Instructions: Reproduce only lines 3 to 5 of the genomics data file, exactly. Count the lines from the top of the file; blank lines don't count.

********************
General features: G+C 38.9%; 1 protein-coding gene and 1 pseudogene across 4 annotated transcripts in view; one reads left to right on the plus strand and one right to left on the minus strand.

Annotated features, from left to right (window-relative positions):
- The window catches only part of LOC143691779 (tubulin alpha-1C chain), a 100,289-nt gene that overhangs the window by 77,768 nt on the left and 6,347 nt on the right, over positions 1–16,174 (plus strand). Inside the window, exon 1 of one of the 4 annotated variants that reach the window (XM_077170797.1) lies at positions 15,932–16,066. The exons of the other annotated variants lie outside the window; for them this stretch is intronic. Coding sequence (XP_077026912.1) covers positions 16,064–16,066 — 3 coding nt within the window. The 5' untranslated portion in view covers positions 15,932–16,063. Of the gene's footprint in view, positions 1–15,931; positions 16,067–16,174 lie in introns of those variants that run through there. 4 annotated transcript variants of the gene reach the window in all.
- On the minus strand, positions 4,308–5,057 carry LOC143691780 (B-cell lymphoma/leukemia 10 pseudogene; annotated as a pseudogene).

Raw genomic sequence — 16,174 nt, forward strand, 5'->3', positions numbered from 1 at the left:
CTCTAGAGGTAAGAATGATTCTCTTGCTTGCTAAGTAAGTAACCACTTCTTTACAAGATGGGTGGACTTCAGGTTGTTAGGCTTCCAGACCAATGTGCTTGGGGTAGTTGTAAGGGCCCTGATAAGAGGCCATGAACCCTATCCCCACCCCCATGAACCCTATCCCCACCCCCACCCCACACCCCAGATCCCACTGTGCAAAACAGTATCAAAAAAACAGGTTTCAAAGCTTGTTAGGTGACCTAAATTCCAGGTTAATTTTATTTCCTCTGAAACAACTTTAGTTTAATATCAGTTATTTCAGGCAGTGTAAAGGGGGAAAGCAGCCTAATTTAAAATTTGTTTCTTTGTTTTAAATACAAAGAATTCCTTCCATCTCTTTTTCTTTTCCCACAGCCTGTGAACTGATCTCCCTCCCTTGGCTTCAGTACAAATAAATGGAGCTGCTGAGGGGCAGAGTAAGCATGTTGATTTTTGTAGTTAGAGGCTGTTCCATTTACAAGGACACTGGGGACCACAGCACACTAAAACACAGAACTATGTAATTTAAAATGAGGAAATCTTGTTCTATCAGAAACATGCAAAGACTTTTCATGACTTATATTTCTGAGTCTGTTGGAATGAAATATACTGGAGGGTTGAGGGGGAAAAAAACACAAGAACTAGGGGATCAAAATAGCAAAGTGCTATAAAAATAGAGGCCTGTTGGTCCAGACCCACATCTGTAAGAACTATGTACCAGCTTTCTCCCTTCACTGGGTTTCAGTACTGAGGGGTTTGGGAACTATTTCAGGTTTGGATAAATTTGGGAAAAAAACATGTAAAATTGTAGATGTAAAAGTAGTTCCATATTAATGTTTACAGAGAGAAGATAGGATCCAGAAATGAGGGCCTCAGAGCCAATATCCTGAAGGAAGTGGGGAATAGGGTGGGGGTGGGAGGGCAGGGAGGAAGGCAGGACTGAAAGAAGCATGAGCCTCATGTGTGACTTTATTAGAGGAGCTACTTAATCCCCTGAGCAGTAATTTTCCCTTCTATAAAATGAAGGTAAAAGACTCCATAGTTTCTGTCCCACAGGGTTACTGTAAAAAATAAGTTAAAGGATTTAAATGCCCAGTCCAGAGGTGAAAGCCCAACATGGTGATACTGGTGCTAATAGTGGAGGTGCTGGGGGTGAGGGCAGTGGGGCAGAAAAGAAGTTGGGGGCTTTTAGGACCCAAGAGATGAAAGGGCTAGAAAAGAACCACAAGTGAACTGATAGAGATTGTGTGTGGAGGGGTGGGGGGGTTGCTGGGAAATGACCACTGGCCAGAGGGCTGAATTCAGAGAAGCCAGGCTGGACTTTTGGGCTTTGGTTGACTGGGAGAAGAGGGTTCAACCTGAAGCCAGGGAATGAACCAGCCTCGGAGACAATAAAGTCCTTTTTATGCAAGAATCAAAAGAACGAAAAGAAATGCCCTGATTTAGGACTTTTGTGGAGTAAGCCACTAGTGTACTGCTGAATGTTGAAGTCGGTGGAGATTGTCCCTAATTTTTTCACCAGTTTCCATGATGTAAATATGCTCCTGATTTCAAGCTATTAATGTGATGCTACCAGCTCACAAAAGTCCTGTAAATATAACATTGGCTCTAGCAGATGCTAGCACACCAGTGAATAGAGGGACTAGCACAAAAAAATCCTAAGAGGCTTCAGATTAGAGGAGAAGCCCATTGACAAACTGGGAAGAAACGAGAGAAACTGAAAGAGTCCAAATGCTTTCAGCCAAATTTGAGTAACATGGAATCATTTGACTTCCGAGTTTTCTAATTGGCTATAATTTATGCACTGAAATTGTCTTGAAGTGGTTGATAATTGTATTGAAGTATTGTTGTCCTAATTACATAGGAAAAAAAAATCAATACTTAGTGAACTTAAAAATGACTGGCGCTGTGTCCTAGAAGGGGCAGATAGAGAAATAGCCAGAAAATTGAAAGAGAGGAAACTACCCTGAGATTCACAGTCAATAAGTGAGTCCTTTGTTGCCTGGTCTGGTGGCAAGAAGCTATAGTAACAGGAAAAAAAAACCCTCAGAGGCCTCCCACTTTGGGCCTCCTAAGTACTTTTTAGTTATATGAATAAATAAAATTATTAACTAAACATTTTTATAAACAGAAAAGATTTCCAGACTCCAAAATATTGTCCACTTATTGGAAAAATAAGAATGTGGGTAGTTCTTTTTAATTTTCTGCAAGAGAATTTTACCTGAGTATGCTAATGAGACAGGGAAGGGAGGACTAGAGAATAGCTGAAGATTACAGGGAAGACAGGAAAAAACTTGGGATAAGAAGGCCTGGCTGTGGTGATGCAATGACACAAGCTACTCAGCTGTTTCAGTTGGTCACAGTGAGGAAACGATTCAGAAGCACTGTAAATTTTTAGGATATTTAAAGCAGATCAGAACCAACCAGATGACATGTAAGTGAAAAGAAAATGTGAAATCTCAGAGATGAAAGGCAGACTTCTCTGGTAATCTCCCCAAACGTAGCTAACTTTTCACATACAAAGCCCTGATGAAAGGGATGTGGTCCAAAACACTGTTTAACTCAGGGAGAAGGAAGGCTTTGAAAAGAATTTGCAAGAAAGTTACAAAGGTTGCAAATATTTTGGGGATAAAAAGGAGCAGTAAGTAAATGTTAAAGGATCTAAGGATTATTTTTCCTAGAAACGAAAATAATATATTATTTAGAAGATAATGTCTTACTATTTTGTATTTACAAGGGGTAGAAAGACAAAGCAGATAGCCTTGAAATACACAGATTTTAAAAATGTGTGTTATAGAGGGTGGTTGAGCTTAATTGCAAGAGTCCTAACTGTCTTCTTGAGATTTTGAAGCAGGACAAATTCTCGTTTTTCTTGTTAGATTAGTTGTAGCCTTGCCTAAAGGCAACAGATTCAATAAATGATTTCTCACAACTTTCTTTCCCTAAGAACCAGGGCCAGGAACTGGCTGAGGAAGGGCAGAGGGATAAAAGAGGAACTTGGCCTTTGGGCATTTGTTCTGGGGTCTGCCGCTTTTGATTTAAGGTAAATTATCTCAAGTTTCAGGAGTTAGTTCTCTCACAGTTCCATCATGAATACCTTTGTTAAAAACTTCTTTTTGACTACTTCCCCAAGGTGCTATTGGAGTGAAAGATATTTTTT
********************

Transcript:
- The window catches only part of LOC143691779 (tubulin alpha-1C chain), a 100,289-nt gene that overhangs the window by 77,768 nt on the left and 6,347 nt on the right, over positions 1–16,174 (plus strand). Inside the window, exon 1 of one of the 4 annotated variants that reach the window (XM_077170797.1) lies at positions 15,932–16,066. The exons of the other annotated variants lie outside the window; for them this stretch is intronic. Coding sequence (XP_077026912.1) covers positions 16,064–16,066 — 3 coding nt within the window. The 5' untranslated portion in view covers positions 15,932–16,063. Of the gene's footprint in view, positions 1–15,931; positions 16,067–16,174 lie in introns of those variants that run through there. 4 annotated transcript variants of the gene reach the window in all.
- On the minus strand, positions 4,308–5,057 carry LOC143691780 (B-cell lymphoma/leukemia 10 pseudogene; annotated as a pseudogene).

Raw genomic sequence — 16,174 nt, forward strand, 5'->3', positions numbered from 1 at the left: